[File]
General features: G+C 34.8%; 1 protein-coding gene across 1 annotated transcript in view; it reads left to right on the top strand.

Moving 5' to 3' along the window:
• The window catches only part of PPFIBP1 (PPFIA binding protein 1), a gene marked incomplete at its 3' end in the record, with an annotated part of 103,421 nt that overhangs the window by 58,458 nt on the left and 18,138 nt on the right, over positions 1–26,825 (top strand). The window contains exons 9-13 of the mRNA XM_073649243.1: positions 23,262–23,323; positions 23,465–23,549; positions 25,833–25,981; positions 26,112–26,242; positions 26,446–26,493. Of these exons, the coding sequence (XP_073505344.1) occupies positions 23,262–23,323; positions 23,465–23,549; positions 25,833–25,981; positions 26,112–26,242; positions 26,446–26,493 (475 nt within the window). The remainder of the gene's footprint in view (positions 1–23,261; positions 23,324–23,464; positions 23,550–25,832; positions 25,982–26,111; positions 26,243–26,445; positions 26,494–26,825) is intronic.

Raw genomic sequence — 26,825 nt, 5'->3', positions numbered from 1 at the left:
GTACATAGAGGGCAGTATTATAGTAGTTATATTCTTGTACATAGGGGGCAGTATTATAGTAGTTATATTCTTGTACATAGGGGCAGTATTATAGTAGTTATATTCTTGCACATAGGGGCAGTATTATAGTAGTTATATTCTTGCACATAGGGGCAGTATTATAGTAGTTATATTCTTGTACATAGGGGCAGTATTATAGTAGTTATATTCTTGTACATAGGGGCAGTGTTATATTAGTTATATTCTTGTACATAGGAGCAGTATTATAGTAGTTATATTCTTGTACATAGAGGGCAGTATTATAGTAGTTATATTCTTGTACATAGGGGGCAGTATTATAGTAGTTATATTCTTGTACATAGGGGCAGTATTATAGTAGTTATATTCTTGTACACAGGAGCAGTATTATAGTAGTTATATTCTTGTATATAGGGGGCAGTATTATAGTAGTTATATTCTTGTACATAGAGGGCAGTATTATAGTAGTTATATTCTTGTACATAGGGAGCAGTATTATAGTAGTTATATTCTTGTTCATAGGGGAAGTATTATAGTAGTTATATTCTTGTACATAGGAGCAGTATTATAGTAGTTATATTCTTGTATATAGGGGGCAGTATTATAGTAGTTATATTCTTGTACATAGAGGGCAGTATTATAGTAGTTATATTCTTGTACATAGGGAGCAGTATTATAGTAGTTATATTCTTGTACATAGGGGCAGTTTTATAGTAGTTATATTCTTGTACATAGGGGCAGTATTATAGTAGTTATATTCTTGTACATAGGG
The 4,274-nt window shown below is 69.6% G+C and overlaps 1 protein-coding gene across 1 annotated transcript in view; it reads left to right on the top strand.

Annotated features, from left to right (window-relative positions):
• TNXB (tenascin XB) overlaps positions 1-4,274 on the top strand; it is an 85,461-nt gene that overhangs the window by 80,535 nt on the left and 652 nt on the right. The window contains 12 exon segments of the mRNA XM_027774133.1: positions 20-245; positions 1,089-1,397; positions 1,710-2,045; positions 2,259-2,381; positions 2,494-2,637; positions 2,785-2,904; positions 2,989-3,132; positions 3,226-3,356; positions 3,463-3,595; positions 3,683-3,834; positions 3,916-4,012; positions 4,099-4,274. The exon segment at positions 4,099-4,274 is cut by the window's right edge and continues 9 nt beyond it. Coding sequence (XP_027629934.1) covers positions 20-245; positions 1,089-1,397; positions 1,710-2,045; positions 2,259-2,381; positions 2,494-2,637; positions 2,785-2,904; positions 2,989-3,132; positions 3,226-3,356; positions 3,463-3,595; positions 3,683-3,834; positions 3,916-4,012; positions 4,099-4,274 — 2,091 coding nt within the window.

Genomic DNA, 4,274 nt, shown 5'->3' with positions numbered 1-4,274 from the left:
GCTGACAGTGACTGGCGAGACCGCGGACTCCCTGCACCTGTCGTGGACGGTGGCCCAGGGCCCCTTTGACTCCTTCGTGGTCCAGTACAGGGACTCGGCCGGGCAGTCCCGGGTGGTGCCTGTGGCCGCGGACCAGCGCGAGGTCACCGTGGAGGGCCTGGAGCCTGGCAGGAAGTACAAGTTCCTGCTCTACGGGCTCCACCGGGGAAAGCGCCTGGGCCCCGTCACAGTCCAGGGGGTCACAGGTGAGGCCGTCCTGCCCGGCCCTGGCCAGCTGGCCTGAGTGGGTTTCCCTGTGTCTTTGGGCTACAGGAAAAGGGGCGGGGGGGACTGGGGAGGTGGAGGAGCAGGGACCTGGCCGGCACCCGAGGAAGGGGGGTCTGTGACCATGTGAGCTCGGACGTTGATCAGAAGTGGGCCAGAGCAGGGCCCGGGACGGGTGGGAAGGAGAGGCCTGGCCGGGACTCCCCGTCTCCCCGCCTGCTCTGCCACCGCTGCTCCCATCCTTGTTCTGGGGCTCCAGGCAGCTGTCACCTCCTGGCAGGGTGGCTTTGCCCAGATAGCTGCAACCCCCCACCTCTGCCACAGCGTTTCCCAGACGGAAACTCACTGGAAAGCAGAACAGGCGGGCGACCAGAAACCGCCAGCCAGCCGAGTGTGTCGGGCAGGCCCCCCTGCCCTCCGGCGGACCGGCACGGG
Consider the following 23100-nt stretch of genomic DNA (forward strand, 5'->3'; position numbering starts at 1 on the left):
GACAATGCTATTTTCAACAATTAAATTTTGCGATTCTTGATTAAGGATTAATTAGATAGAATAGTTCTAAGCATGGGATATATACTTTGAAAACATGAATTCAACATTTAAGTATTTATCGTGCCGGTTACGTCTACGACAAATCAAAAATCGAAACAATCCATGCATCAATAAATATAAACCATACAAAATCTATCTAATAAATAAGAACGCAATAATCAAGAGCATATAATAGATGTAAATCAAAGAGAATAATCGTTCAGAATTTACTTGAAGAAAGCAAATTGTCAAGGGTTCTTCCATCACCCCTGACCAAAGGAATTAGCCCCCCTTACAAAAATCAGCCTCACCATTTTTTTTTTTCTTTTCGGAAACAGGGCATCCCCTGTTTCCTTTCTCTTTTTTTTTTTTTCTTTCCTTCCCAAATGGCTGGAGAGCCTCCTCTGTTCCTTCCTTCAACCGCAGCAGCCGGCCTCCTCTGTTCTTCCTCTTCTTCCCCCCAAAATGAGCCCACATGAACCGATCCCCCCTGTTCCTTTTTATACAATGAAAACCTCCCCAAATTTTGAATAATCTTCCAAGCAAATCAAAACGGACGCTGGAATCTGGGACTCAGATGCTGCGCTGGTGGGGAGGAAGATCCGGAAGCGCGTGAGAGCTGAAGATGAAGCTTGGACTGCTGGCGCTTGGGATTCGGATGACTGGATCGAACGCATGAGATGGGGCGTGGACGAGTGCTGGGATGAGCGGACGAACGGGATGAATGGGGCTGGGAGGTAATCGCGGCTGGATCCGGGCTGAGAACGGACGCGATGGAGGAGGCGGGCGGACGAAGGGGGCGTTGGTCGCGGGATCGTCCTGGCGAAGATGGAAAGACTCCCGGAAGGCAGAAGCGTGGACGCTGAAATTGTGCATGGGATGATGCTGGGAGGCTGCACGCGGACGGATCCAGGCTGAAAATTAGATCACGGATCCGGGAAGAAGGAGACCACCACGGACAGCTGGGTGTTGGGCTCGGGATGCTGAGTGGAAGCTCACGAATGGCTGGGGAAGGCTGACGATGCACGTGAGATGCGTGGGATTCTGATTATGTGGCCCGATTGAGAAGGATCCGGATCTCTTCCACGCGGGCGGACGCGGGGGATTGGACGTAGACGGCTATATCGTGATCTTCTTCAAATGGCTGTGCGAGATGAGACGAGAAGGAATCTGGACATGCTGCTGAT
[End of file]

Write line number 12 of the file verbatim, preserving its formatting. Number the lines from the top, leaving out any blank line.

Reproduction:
GACAATGCTATTTTCAACAATTAAATTTTGCGATTCTTGATTAAGGATTAATTAGATAGAATAGTTCTAAGCATGGGATATATACTTTGAAAACATGAATTCAACATTTAAGTATTTATCGTGCCGGTTACGTCTACGACAAATCAAAAATCGAAACAATCCATGCATCAATAAATATAAACCATACAAAATCTATCTAATAAATAAGAACGCAATAATCAAGAGCATATAATAGATGTAAATCAAAGAGAATAATCGTTCAGAATTTACTTGAAGAAAGCAAATTGTCAAGGGTTCTTCCATCACCCCTGACCAAAGGAATTAGCCCCCCTTACAAAAATCAGCCTCACCATTTTTTTTTTTCTTTTCGGAAACAGGGCATCCCCTGTTTCCTTTCTCTTTTTTTTTTTTTCTTTCCTTCCCAAATGGCTGGAGAGCCTCCTCTGTTCCTTCCTTCAACCGCAGCAGCCGGCCTCCTCTGTTCTTCCTCTTCTTCCCCCCAAAATGAGCCCACATGAACCGATCCCCCCTGTTCCTTTTTATACAATGAAAACCTCCCCAAATTTTGAATAATCTTCCAAGCAAATCAAAACGGACGCTGGAATCTGGGACTCAGATGCTGCGCTGGTGGGGAGGAAGATCCGGAAGCGCGTGAGAGCTGAAGATGAAGCTTGGACTGCTGGCGCTTGGGATTCGGATGACTGGATCGAACGCATGAGATGGGGCGTGGACGAGTGCTGGGATGAGCGGACGAACGGGATGAATGGGGCTGGGAGGTAATCGCGGCTGGATCCGGGCTGAGAACGGACGCGATGGAGGAGGCGGGCGGACGAAGGGGGCGTTGGTCGCGGGATCGTCCTGGCGAAGATGGAAAGACTCCCGGAAGGCAGAAGCGTGGACGCTGAAATTGTGCATGGGATGATGCTGGGAGGCTGCACGCGGACGGATCCAGGCTGAAAATTAGATCACGGATCCGGGAAGAAGGAGACCACCACGGACAGCTGGGTGTTGGGCTCGGGATGCTGAGTGGAAGCTCACGAATGGCTGGGGAAGGCTGACGATGCACGTGAGATGCGTGGGATTCTGATTATGTGGCCCGATTGAGAAGGATCCGGATCTCTTCCACGCGGGCGGACGCGGGGGATTGGACGTAGACGGCTATATCGTGATCTTCTTCAAATGGCTGTGCGAGATGAGACGAGAAGGAATCTGGACATGCTGCTGAT